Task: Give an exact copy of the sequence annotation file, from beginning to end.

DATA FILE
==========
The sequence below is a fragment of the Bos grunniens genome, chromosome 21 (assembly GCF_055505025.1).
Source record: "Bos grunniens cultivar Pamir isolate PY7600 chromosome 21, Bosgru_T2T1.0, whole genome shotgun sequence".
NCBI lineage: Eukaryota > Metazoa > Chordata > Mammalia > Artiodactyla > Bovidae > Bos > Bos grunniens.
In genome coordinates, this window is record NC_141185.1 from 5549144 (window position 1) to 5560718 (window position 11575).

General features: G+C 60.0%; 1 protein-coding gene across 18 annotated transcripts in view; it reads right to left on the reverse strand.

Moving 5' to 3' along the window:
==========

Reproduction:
The sequence below is a fragment of the Bos grunniens genome, chromosome 21 (assembly GCF_055505025.1).
Source record: "Bos grunniens cultivar Pamir isolate PY7600 chromosome 21, Bosgru_T2T1.0, whole genome shotgun sequence".
NCBI lineage: Eukaryota > Metazoa > Chordata > Mammalia > Artiodactyla > Bovidae > Bos > Bos grunniens.
In genome coordinates, this window is record NC_141185.1 from 5549144 (window position 1) to 5560718 (window position 11575).

General features: G+C 60.0%; 1 protein-coding gene across 18 annotated transcripts in view; it reads right to left on the reverse strand.

Moving 5' to 3' along the window: